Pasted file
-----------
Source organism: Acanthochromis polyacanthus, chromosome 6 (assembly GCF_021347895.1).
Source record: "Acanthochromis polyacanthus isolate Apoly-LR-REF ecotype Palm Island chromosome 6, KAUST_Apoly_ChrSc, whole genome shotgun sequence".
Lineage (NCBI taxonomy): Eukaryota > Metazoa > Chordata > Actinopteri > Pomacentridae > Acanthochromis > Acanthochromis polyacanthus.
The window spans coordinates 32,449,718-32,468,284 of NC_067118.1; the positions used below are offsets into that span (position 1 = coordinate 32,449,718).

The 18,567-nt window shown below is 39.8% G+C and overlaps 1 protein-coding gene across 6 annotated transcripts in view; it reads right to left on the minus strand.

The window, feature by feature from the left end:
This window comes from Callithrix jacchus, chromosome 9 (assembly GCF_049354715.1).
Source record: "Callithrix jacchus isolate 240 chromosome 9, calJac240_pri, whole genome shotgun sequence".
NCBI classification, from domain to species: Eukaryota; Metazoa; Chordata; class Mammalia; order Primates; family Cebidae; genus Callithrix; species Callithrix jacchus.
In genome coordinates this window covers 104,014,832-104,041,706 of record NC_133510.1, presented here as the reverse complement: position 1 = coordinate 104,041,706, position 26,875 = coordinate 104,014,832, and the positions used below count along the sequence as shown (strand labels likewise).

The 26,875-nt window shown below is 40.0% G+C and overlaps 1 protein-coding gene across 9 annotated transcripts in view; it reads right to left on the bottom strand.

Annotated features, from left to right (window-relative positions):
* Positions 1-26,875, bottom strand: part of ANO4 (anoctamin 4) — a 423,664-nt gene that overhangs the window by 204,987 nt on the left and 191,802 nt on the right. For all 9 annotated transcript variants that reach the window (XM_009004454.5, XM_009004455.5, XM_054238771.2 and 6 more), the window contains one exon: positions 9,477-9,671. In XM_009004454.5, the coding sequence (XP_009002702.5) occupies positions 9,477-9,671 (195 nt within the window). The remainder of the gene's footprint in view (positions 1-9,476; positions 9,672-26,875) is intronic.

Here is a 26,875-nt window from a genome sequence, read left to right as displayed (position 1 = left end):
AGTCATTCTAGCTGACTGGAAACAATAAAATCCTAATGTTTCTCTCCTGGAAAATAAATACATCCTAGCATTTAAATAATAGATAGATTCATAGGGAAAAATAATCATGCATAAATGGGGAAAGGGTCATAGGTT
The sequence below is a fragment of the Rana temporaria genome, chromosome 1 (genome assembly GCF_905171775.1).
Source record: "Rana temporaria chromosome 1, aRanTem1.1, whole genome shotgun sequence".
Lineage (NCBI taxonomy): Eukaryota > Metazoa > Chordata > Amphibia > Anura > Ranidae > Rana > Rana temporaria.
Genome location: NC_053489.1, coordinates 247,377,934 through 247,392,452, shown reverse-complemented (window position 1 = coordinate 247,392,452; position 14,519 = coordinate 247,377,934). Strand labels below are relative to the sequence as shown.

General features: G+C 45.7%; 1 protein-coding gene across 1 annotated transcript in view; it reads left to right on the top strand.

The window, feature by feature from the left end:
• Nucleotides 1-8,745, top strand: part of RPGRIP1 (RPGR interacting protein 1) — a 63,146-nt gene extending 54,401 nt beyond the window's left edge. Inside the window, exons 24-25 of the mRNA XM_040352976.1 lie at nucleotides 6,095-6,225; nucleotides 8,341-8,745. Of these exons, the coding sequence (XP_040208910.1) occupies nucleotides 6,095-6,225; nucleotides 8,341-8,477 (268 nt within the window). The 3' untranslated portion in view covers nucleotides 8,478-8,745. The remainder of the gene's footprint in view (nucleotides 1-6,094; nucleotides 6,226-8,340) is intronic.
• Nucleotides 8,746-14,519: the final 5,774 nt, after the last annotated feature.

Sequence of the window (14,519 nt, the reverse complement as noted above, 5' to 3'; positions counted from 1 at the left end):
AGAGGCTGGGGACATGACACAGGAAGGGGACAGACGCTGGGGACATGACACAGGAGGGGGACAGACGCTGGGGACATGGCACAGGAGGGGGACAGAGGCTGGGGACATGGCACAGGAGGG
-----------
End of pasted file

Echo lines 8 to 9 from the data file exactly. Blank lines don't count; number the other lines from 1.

Source record: "Callithrix jacchus isolate 240 chromosome 9, calJac240_pri, whole genome shotgun sequence".
NCBI classification, from domain to species: Eukaryota; Metazoa; Chordata; class Mammalia; order Primates; family Cebidae; genus Callithrix; species Callithrix jacchus.